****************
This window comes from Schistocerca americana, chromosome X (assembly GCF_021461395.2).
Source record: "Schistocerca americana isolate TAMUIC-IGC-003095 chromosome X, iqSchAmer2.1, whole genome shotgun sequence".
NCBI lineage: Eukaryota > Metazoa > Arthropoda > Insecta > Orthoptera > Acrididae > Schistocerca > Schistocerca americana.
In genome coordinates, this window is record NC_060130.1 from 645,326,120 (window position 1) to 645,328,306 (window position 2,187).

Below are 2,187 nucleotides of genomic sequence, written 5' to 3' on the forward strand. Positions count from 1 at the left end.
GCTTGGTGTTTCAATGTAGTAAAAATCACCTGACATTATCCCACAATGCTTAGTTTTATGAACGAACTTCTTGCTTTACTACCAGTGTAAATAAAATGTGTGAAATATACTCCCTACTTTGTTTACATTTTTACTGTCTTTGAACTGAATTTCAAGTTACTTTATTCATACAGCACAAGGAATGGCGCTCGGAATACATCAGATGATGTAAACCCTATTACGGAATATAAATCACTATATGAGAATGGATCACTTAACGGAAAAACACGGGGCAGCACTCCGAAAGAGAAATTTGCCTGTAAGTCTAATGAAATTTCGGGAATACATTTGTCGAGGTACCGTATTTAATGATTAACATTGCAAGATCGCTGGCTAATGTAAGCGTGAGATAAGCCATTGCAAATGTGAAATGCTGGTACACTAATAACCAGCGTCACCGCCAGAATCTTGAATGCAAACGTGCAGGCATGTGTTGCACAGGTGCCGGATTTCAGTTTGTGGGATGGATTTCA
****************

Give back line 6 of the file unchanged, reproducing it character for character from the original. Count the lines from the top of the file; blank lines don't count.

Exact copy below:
GCTTGGTGTTTCAATGTAGTAAAAATCACCTGACATTATCCCACAATGCTTAGTTTTATGAACGAACTTCTTGCTTTACTACCAGTGTAAATAAAATGTGTGAAATATACTCCCTACTTTGTTTACATTTTTACTGTCTTTGAACTGAATTTCAAGTTACTTTATTCATACAGCACAAGGAATGGCGCTCGGAATACATCAGATGATGTAAACCCTATTACGGAATATAAATCACTATATGAGAATGGATCACTTAACGGAAAAACACGGGGCAGCACTCCGAAAGAGAAATTTGCCTGTAAGTCTAATGAAATTTCGGGAATACATTTGTCGAGGTACCGTATTTAATGATTAACATTGCAAGATCGCTGGCTAATGTAAGCGTGAGATAAGCCATTGCAAATGTGAAATGCTGGTACACTAATAACCAGCGTCACCGCCAGAATCTTGAATGCAAACGTGCAGGCATGTGTTGCACAGGTGCCGGATTTCAGTTTGTGGGATGGATTTCA